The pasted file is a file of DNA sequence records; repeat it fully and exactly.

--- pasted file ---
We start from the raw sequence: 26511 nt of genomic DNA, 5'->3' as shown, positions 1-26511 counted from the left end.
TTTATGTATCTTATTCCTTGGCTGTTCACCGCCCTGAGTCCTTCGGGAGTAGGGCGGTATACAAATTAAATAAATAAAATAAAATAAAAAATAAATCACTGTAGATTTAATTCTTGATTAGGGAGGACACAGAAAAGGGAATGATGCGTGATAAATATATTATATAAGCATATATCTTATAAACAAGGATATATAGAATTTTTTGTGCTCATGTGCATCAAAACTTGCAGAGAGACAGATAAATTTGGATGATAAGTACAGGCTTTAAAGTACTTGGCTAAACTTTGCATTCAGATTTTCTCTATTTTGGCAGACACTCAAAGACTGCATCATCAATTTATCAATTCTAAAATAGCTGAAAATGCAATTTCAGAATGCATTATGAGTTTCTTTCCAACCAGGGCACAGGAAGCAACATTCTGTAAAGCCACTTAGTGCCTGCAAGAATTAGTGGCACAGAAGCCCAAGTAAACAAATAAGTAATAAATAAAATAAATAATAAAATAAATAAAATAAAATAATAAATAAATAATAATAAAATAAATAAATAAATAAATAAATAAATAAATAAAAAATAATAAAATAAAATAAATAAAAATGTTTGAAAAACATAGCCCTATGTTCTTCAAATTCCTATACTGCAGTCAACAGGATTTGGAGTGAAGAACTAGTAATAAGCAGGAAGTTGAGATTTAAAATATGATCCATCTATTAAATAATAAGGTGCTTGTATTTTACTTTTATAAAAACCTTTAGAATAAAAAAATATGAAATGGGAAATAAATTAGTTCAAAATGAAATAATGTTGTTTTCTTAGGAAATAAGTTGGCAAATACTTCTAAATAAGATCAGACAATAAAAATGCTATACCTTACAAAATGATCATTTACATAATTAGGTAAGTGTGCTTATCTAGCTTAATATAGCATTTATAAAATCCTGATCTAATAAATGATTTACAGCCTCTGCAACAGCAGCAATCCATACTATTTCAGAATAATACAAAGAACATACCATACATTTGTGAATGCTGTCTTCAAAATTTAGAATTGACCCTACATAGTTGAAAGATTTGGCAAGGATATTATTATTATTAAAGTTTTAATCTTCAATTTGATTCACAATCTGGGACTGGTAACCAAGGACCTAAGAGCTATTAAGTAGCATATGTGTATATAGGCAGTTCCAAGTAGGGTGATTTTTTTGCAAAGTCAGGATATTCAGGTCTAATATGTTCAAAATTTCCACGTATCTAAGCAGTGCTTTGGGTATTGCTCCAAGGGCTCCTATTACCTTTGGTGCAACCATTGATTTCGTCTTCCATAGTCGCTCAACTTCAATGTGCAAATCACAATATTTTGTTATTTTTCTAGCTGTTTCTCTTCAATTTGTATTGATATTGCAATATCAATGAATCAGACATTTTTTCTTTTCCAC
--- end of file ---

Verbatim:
We start from the raw sequence: 26511 nt of genomic DNA, 5'->3' as shown, positions 1-26511 counted from the left end.
TTTATGTATCTTATTCCTTGGCTGTTCACCGCCCTGAGTCCTTCGGGAGTAGGGCGGTATACAAATTAAATAAATAAAATAAAATAAAAAATAAATCACTGTAGATTTAATTCTTGATTAGGGAGGACACAGAAAAGGGAATGATGCGTGATAAATATATTATATAAGCATATATCTTATAAACAAGGATATATAGAATTTTTTGTGCTCATGTGCATCAAAACTTGCAGAGAGACAGATAAATTTGGATGATAAGTACAGGCTTTAAAGTACTTGGCTAAACTTTGCATTCAGATTTTCTCTATTTTGGCAGACACTCAAAGACTGCATCATCAATTTATCAATTCTAAAATAGCTGAAAATGCAATTTCAGAATGCATTATGAGTTTCTTTCCAACCAGGGCACAGGAAGCAACATTCTGTAAAGCCACTTAGTGCCTGCAAGAATTAGTGGCACAGAAGCCCAAGTAAACAAATAAGTAATAAATAAAATAAATAATAAAATAAATAAAATAAAATAATAAATAAATAATAATAAAATAAATAAATAAATAAATAAATAAATAAATAAAAAATAATAAAATAAAATAAATAAAAATGTTTGAAAAACATAGCCCTATGTTCTTCAAATTCCTATACTGCAGTCAACAGGATTTGGAGTGAAGAACTAGTAATAAGCAGGAAGTTGAGATTTAAAATATGATCCATCTATTAAATAATAAGGTGCTTGTATTTTACTTTTATAAAAACCTTTAGAATAAAAAAATATGAAATGGGAAATAAATTAGTTCAAAATGAAATAATGTTGTTTTCTTAGGAAATAAGTTGGCAAATACTTCTAAATAAGATCAGACAATAAAAATGCTATACCTTACAAAATGATCATTTACATAATTAGGTAAGTGTGCTTATCTAGCTTAATATAGCATTTATAAAATCCTGATCTAATAAATGATTTACAGCCTCTGCAACAGCAGCAATCCATACTATTTCAGAATAATACAAAGAACATACCATACATTTGTGAATGCTGTCTTCAAAATTTAGAATTGACCCTACATAGTTGAAAGATTTGGCAAGGATATTATTATTATTAAAGTTTTAATCTTCAATTTGATTCACAATCTGGGACTGGTAACCAAGGACCTAAGAGCTATTAAGTAGCATATGTGTATATAGGCAGTTCCAAGTAGGGTGATTTTTTTGCAAAGTCAGGATATTCAGGTCTAATATGTTCAAAATTTCCACGTATCTAAGCAGTGCTTTGGGTATTGCTCCAAGGGCTCCTATTACCTTTGGTGCAACCATTGATTTCGTCTTCCATAGTCGCTCAACTTCAATGTGCAAATCACAATATTTTGTTATTTTTCTAGCTGTTTCTCTTCAATTTGTATTGATATTGCAATATCAATGAATCAGACATTTTTTCTTTTCCAC